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Levy renewal gives Urbana time to plan

District will still make cuts approved earlier this year.

Voters in Urbana overwhelmingly approved a five-year, 9.75-mill renewal levy last week, a result district officials said will allow them to avoid cuts that would have slashed busing to state minimums and required eliminating extracurricular activities.

The levy’s passage means board members can also look ahead to the fall, when the district’s long-term financial picture should be more certain after the state budget is set, said Charles Thiel, superintendent of Urbana City Schools.

The renewal generates about $2.4 million in revenue for the district and costs about $298 a year for the owner of a $100,000 home. The levy was already on the books and will not mean a tax increase for voters.

“It allows us to breathe for a little while and see what the biennium budget brings,” Thiel said.

The district has cut about $1 million from its budget this year to narrow a projected budget deficit. Earlier this year, school board members approved a plan to close Local Intermediate school, eliminate numerous supplemental contracts, eliminate field trips and institute a one-time $100 transportation fee for students who participate in sports.

Those cuts will remain in place. If the renewal levy had failed this spring, additional cuts would have been required.

The renewal levy passed easily, gaining approval from slightly more than 75 percent of district voters, according to final, unofficial results from the Champaign County Board of Elections. It was the widest margin of victory for a renewal levy that district staff could find, dating back to 1951, Thiel said.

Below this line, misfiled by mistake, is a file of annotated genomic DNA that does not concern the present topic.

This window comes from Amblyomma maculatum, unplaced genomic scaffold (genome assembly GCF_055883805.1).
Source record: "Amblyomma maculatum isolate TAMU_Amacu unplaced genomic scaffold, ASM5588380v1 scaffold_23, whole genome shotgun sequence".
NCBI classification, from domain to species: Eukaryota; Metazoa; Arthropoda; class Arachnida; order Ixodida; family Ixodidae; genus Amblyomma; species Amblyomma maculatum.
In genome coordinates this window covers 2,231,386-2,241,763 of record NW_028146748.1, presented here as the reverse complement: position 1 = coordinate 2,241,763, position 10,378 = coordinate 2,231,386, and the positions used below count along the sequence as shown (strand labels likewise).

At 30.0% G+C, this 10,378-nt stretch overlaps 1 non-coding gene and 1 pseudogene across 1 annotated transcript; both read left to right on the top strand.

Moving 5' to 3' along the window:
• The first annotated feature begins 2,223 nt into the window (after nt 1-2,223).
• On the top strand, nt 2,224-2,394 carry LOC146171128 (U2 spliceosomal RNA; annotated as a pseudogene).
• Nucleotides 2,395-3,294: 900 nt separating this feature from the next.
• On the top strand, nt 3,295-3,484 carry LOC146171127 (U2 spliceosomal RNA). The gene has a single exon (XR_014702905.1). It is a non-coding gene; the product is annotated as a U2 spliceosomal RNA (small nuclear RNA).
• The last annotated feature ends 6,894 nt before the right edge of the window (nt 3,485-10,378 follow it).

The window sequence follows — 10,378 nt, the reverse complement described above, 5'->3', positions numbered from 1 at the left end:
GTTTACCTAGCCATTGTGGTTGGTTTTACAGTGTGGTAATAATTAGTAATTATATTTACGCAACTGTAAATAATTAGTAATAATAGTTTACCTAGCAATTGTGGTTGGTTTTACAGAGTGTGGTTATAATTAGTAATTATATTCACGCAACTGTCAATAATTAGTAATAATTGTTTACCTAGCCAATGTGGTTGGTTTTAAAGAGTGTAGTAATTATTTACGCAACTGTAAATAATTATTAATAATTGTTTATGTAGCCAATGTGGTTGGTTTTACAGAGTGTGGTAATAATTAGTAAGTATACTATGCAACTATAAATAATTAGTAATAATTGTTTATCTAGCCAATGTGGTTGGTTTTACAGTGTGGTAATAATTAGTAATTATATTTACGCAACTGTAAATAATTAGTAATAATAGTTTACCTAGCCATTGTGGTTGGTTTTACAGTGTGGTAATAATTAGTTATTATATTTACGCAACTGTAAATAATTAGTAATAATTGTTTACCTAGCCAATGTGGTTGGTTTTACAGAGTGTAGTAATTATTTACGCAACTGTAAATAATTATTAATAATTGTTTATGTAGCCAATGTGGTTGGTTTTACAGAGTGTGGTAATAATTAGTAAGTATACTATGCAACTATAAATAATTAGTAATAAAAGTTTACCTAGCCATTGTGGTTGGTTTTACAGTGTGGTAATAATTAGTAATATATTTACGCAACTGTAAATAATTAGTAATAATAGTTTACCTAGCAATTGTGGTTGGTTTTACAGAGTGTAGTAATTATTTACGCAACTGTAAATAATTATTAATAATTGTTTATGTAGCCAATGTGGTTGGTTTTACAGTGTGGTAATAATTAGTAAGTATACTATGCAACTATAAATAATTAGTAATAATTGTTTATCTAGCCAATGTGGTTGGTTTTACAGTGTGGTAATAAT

That level of support can be attributed to students, faculty and staff members who went door-to-door meeting with voters and explaining the purpose of the levy, Thiel said.

“Having that face-to-face communication really helped the community understand what the issue was and what was at stake,” he said.

Mary Binegar, president of the Urbana Association of Classroom Teachers, said staff members were active in promoting the levy and explaining it to residents.

“The levy was essential for the services we currently have,” she said.

Statewide, the levy was one of 46 renewal levies that voters approved, while five were rejected, according to information from the Ohio School Boards Association. While 90 percent of renewal levies across the state were approved, only about 42 percent of new levy requests were approved, according to information from the OSBA.

It is too early to tell whether Urbana City Schools will seek additional revenue in the fall, Thiel said. It’s not yet clear how much state funding the district will receive.

“That will determine what we’ll need to do in the fall,” Thiel said.

If the district does not need additional revenue, it would allow board members to look ahead at other renewal levies that are on the horizon. A 3.5-mill permanent improvement levy will expire in 2014. Board members could place that issue on the ballot early, and if it’s approved, it would provide a more solid picture of the district’s finances moving forward, Thiel said.

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